The BMA’s day of action over pensions will damage patient care and will result in 30,000 operations being cancelled, claims the health secretary in a letter to the union.
The letter states there is ‘no chance’ that the BMA’s industrial action will result in negotiations being reopened and accuses the union of not taking negotiations seriously enough.
He wrote: ‘There is no chance at all that the BMA’s actions – action which will damage patient care – will result in these negotiations being reopened.’
‘As a result of the action that you are taking, up to 3,000 operations could be cancelled, 58,000 diagnostic tests may have to be postponed , and over 200,000 outpatient appointments may have to be rescheduled.’
Mr Lansley accused the BMA of not taking the original negotiations on pensions reforms seriously last year, because it failed to send the chair of its pensions committee to any meetings.
‘It is disappointing that the BMA has never fielded the chair of their Pensions Committee at any of these meetings, calling into question the seriousness of your commitment to the process.
A response from the BMA stated: ‘Reform of the NHS pension scheme took place in 2008 – achieved through negotiation between the government, employers and health unions and which all then agreed made the scheme sustainable for the future.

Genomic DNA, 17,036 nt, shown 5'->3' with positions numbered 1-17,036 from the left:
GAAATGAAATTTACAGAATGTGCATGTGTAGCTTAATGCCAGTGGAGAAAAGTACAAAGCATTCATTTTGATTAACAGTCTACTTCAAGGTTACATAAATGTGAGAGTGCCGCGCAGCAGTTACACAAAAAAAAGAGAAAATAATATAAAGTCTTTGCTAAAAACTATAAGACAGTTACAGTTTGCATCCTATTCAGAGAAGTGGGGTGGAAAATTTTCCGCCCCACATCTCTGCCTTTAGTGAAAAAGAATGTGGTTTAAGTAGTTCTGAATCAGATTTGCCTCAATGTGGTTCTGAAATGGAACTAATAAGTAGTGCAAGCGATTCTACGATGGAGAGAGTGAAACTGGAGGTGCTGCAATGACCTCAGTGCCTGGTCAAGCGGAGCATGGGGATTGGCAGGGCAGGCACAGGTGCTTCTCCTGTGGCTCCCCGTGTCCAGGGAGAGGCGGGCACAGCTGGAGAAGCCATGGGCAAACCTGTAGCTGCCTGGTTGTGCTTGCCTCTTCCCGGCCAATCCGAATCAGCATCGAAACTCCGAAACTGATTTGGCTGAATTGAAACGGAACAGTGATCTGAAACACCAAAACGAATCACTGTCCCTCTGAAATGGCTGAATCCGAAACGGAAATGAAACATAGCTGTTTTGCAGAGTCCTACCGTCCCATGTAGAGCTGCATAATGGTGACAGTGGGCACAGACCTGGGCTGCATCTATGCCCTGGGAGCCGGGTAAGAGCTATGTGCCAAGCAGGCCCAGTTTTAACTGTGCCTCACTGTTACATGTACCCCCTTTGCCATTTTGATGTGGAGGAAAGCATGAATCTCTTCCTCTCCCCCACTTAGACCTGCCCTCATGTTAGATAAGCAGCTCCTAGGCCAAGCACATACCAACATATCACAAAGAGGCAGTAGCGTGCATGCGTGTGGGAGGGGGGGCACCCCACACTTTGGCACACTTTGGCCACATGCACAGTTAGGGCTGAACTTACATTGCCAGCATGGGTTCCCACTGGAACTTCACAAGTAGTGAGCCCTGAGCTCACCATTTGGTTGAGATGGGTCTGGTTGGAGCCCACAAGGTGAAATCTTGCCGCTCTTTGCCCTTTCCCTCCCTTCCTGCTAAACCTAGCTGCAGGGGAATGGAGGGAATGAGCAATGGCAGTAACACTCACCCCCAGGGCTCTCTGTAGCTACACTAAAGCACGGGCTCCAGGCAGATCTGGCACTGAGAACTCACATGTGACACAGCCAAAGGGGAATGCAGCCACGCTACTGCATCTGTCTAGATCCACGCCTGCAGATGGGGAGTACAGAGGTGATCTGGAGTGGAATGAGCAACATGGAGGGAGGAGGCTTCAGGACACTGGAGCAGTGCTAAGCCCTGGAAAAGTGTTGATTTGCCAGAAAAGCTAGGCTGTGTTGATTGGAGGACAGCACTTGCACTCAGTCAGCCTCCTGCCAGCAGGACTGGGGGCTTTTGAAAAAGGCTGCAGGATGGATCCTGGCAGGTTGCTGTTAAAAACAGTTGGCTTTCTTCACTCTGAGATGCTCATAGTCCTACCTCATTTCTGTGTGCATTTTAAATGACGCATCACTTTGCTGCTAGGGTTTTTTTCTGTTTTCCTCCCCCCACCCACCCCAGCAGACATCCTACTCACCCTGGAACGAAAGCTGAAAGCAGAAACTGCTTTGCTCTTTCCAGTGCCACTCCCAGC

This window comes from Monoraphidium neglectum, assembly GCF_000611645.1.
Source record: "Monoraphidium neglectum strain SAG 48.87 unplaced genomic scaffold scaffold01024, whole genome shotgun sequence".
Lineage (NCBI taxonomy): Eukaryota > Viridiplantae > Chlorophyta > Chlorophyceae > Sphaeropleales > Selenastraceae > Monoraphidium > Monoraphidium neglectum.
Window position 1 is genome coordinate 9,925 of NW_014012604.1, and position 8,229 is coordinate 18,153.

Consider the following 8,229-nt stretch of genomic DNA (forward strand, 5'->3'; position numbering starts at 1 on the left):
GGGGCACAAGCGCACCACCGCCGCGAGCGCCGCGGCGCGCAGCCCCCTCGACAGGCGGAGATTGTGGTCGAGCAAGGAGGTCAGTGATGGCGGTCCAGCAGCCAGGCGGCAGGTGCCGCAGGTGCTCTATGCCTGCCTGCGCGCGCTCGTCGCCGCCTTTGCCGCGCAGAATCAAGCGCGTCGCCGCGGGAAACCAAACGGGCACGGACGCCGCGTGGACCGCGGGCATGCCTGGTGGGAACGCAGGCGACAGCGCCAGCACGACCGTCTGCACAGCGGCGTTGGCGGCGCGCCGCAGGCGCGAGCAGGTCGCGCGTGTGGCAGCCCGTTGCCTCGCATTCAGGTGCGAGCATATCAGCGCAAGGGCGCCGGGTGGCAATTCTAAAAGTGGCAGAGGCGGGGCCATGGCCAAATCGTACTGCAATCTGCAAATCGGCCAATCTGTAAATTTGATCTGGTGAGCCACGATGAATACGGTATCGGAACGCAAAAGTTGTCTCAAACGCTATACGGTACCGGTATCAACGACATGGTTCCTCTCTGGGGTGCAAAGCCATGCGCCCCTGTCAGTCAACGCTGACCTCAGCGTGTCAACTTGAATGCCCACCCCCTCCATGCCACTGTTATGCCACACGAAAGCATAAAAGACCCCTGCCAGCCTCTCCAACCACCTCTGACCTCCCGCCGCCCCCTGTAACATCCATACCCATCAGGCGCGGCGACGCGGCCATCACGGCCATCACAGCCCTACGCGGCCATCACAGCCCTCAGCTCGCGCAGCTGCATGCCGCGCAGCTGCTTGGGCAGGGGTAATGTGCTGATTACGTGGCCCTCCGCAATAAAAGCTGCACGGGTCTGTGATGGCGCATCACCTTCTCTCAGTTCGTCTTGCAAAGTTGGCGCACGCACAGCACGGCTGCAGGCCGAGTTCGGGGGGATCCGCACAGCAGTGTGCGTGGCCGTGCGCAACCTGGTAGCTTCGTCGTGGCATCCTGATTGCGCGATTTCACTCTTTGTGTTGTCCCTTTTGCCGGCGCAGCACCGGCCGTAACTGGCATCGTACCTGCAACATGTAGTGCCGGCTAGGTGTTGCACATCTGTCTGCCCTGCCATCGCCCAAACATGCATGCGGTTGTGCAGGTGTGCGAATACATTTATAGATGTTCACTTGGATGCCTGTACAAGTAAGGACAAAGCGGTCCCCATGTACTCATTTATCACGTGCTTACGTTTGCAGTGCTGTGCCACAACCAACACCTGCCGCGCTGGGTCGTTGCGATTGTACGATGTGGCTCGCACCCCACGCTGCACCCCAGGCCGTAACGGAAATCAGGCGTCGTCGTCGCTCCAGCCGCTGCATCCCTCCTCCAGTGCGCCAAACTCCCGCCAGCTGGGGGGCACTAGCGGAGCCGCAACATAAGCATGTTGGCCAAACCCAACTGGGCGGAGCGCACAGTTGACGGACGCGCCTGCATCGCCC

‘Many of the recommendations for public sector pension reform put forward by Lord Hutton therefore already apply in the NHS. In particular, the cost sharing agreement, which the coalition government has now shelved, would have passed on the costs of improving longevity to staff, not taxpayers.’
Dr Richard Vautrey, a GPC negotiator and a GP in Leeds, last week told Pulse that the aim of the industrial action was to bring the Government back to the negotiating table.
‘We would rather that we didn’t get to the day. We want to get Lansley around the table for meaningful discussions and it is in their court. We believe the dispute can be resolved if the Government were they to enter into serious negotiations even at this late stage,’ he said.